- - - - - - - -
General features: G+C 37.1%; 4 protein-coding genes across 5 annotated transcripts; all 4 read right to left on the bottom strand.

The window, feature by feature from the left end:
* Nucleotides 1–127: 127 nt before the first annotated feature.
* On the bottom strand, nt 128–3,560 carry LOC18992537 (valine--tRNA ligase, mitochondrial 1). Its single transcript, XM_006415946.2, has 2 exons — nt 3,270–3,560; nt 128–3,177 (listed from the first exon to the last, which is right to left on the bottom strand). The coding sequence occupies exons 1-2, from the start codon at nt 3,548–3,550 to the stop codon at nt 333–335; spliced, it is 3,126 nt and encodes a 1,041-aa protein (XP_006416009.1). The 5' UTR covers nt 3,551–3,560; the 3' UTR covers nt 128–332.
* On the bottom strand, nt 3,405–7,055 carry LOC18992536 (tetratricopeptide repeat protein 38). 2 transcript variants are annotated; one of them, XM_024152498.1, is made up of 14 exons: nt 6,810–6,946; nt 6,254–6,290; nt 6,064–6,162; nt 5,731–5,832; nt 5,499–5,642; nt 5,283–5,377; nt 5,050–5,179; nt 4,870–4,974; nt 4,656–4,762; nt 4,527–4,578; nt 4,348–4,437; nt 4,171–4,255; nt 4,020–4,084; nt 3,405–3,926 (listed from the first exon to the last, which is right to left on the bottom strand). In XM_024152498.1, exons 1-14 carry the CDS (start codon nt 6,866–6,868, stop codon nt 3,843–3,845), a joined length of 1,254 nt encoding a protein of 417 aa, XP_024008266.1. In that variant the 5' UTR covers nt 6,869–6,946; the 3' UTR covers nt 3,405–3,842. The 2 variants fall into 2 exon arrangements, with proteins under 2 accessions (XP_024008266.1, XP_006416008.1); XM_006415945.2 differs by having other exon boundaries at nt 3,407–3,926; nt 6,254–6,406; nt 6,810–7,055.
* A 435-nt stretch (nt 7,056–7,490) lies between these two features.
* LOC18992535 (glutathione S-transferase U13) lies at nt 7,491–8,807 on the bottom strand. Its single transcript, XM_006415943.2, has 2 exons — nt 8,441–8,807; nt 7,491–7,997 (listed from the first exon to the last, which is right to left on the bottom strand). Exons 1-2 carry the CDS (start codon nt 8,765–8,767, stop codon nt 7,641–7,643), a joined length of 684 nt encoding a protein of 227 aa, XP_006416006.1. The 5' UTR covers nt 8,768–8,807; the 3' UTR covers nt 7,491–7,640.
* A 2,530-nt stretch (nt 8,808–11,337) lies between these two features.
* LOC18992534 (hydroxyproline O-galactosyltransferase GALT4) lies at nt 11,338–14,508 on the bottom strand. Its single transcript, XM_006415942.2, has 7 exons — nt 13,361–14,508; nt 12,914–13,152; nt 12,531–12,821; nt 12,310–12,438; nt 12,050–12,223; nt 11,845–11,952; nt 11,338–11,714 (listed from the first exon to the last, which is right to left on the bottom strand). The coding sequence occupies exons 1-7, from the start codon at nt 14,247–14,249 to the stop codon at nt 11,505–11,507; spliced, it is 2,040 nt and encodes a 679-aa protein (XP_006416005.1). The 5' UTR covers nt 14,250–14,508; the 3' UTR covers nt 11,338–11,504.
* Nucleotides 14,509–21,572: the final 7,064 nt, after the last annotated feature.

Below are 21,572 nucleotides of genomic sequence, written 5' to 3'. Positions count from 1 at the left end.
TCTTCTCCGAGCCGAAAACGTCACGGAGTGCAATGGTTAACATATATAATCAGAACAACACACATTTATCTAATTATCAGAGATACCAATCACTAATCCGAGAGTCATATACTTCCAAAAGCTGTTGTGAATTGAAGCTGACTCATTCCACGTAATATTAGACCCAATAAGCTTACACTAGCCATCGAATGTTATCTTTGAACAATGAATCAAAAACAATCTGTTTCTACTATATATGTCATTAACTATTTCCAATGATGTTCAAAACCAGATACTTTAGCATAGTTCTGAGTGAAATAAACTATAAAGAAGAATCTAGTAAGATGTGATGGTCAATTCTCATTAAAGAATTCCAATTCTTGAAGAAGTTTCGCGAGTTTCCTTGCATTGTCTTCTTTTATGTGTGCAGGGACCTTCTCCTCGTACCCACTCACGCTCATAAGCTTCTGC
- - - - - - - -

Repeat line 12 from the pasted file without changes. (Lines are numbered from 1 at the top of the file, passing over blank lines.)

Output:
TCTTCTCCGAGCCGAAAACGTCACGGAGTGCAATGGTTAACATATATAATCAGAACAACACACATTTATCTAATTATCAGAGATACCAATCACTAATCCGAGAGTCATATACTTCCAAAAGCTGTTGTGAATTGAAGCTGACTCATTCCACGTAATATTAGACCCAATAAGCTTACACTAGCCATCGAATGTTATCTTTGAACAATGAATCAAAAACAATCTGTTTCTACTATATATGTCATTAACTATTTCCAATGATGTTCAAAACCAGATACTTTAGCATAGTTCTGAGTGAAATAAACTATAAAGAAGAATCTAGTAAGATGTGATGGTCAATTCTCATTAAAGAATTCCAATTCTTGAAGAAGTTTCGCGAGTTTCCTTGCATTGTCTTCTTTTATGTGTGCAGGGACCTTCTCCTCGTACCCACTCACGCTCATAAGCTTCTGC